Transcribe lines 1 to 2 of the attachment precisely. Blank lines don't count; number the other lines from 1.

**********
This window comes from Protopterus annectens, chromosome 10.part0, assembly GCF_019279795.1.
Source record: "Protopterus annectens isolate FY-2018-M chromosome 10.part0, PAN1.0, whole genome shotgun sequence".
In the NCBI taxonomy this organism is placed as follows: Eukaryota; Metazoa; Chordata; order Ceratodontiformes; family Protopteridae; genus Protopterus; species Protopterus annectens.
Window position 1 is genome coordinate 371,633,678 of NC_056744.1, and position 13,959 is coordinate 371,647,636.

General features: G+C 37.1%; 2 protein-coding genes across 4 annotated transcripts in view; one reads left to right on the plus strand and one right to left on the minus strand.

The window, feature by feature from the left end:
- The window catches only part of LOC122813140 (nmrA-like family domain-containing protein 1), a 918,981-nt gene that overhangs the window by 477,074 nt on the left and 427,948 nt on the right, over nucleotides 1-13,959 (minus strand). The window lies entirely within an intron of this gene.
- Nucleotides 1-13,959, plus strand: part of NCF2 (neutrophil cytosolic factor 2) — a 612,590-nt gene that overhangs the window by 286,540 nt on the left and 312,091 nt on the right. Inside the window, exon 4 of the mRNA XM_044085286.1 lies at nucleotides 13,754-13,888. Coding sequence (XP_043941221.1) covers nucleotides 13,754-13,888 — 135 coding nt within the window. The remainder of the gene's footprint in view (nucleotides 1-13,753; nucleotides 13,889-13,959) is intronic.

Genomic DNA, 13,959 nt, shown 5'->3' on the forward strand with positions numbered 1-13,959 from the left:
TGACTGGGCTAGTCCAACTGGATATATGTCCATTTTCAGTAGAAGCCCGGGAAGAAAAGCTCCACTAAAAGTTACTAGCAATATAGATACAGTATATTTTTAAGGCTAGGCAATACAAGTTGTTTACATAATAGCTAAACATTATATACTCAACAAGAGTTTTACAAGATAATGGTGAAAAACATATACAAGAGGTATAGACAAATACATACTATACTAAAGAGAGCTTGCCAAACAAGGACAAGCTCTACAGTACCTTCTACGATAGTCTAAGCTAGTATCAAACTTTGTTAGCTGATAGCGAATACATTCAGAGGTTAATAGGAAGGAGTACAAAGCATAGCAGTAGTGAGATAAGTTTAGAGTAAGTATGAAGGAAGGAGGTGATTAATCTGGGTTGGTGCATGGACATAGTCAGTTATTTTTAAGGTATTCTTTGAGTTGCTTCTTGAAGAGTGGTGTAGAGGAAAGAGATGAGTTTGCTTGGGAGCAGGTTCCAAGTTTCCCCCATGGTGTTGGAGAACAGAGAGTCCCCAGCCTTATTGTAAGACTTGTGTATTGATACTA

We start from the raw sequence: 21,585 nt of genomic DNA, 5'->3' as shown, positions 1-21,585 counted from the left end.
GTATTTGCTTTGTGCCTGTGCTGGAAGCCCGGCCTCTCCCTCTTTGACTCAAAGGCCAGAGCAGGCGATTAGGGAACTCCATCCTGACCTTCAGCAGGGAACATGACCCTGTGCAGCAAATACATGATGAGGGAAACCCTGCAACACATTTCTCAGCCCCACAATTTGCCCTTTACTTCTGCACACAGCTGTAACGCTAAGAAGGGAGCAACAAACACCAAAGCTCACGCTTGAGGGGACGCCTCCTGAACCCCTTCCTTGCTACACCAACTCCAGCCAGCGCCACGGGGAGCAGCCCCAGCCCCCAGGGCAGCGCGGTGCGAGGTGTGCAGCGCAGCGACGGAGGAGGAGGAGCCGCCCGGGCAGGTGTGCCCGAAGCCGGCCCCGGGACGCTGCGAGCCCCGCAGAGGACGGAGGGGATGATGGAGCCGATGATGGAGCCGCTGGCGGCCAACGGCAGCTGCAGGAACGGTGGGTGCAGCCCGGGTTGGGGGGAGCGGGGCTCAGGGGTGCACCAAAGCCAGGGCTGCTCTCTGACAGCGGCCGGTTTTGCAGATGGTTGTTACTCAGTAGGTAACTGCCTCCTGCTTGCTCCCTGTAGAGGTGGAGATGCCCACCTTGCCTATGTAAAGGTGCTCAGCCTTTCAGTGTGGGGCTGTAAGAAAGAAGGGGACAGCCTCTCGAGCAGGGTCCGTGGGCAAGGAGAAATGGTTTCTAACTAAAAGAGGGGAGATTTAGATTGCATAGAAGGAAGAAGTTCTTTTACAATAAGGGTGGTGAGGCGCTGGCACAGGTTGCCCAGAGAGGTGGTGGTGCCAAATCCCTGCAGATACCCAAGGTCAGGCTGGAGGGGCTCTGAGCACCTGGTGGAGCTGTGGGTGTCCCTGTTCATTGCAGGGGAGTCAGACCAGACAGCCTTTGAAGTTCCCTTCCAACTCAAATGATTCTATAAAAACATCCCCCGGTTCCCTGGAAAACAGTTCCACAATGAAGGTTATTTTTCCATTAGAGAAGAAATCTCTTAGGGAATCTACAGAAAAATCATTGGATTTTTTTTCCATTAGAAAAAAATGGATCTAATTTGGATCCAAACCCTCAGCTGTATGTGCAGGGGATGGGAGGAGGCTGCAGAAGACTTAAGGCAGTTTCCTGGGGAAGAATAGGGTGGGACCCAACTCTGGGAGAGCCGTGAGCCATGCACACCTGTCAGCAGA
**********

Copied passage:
This window comes from Protopterus annectens, chromosome 10.part0, assembly GCF_019279795.1.
Source record: "Protopterus annectens isolate FY-2018-M chromosome 10.part0, PAN1.0, whole genome shotgun sequence".